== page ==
If we want to believe in terms of scripture that God said it then we totally remove the human equation from scripture. In other words, we remove the humanity of the authors who wrote down these words under divine inspiration. We have to remember that these were human beings who were inspired by God to write and to tell of things they were feeling in their very souls. To believe that this is God always speaking through them is to believe that God was dictating a message to robotic secretaries in this world and I just do not see how that could be true. Scripture itself does not indicate that this is the case. There are certainly a lot of places where the writer indicates that the words are from God but the vast majority of the time the authors make it clear that they are writing their own thoughts and ideas about what God’s will is for mankind. Even Paul never claimed that he and God were of one mind, Paul in several places very plainly states that the words written are his and his alone. To state that “God said it” means we totally remove humanity from scripture.
Yes, God inspired scripture. God is sometimes quoted in scripture. But did God dictate every word of the Bible? Not very likely. To simply say that “God said it” when it comes to any given piece of scripture just is not usually true and oversimplifies the message that scripture contains.
A similar thing happens when we say “That settles it.” We oversimplify the work that it takes to really get at the heart of what scripture is saying to us. It takes away the important work which has been done in translating from the original languages and trying to figure out what the author intended for the reader to understand. Let’s take a look at John 3:16, which I’m sure every single one of us can at least paraphrase. In the verse where perish is rendered, the Greek word is apollumi and it can indeed mean perish. But it can also mean to die, to be destroyed, to be lost, killed, or ruined. Each one of those possibilities can make the message of the verse slightly different depending on which translation one decides is most appropriate given the context and other factors.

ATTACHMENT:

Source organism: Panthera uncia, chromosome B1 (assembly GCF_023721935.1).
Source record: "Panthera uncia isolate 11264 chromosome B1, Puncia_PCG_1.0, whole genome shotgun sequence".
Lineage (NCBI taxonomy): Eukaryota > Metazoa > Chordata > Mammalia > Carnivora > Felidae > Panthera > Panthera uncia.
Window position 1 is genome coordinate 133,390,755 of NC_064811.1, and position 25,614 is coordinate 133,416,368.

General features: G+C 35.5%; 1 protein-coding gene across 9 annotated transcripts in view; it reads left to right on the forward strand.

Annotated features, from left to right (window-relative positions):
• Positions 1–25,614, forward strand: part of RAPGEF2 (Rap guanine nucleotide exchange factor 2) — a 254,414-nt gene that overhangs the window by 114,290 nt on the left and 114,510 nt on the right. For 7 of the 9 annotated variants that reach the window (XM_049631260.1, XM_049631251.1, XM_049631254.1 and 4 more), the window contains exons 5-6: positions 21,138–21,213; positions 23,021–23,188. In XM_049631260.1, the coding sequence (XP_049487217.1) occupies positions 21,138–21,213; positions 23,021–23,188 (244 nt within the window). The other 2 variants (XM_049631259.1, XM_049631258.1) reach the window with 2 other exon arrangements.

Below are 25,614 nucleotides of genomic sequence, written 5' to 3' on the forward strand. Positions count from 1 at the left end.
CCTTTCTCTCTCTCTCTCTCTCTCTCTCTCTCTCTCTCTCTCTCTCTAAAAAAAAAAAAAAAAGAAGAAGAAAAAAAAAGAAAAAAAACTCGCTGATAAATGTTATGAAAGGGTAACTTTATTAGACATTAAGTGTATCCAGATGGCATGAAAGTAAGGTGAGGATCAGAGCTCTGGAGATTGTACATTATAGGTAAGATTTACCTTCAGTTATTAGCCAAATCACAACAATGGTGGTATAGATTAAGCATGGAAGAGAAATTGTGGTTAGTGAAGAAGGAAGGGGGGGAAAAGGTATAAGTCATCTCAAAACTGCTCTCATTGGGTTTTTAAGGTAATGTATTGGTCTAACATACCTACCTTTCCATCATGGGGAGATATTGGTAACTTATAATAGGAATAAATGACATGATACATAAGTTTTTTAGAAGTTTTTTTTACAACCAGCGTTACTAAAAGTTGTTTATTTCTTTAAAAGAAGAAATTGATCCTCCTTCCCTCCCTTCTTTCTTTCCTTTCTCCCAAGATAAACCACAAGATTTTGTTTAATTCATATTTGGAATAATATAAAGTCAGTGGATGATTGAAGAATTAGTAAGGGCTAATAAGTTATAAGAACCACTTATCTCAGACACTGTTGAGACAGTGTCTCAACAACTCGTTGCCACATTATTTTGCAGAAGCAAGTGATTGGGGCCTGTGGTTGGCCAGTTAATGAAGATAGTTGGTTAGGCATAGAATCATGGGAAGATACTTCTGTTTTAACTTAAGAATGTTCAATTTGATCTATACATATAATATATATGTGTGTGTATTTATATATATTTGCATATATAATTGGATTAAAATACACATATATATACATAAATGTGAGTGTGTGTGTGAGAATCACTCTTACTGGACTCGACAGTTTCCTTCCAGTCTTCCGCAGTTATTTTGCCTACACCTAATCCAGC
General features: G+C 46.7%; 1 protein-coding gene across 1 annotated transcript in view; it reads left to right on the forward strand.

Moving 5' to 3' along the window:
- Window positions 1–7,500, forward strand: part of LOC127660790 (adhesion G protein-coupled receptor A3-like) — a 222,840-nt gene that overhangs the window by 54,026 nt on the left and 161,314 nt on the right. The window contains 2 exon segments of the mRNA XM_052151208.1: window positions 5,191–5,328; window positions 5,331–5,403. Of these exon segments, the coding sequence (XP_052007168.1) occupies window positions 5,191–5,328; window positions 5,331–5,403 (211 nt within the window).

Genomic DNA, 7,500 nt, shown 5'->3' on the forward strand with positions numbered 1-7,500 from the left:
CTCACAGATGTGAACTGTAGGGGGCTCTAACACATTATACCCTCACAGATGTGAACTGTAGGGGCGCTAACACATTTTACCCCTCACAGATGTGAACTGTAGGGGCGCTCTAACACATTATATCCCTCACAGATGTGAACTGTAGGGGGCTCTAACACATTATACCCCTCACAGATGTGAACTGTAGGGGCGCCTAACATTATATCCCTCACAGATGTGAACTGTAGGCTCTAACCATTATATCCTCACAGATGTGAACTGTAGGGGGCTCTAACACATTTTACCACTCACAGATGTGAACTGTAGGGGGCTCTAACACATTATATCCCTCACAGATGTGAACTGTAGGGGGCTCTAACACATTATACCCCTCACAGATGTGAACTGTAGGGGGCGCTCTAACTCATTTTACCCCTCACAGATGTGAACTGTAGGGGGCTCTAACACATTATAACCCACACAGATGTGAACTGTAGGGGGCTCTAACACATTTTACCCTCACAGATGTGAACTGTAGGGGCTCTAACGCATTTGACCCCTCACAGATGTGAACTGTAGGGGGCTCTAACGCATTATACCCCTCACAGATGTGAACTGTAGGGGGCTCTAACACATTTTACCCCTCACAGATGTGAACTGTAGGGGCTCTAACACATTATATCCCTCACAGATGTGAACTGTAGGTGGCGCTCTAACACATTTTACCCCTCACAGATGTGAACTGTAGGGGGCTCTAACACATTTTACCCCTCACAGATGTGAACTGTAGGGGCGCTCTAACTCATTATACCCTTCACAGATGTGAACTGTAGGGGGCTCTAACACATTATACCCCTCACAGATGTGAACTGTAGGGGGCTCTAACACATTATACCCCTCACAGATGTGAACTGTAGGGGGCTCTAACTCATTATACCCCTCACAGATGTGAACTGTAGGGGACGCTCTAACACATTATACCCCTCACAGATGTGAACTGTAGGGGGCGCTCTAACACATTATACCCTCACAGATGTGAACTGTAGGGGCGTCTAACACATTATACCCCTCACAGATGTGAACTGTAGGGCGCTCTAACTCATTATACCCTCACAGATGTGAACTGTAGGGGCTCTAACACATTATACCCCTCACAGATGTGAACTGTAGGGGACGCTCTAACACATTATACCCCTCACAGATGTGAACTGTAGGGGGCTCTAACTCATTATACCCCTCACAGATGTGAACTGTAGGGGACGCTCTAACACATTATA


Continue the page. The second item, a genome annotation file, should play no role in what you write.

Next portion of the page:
Even Jesus at times did not agree with the traditional rendering of texts in the ancient Jewish tradition. How often in the gospels is it recorded him saying something like, “You have heard it said… But I tell you…?” Jesus was doing a type of push back against traditional interpretation called midrash, where rabbis would attempt to explain what a text was talking about. As the apostles studied and debated about the meaning of scripture, they also realized that the authors of these writings were, at the end of the day, humans. Even under the inspiration of God they were not immune from bringing their own experiences and circumstances into their writings. If we were in the room with them and simply said, “Well God said it, I believe it, that settles it” they may well look at us as if we’re crazy. They simply did not subscribe to that notion. The same goes for the majority of the early church fathers.
We can all sit around all day and debate how to best determine what a passage of scripture is saying and how we should apply it to our lives. Even when we disagree about these methods, I believe we can all agree on one thing. Jesus gave us the best lens through which we can weigh out what scripture is saying when he gave us the greatest commandment, to love God with all our soul, mind, body, and strength and to love our neighbors as ourselves. Does the way we interpret a passage line up to that? Does the way in which we feel we are called to apply the scripture to our way of living line up with loving God and loving our neighbor? If the answers are no then we still have some work to do. We need to get some more exercise. Let’s make a new commitment to stretch and strengthen our spiritual muscles. In the name of the Father, Son and Holy Spirit – Amen.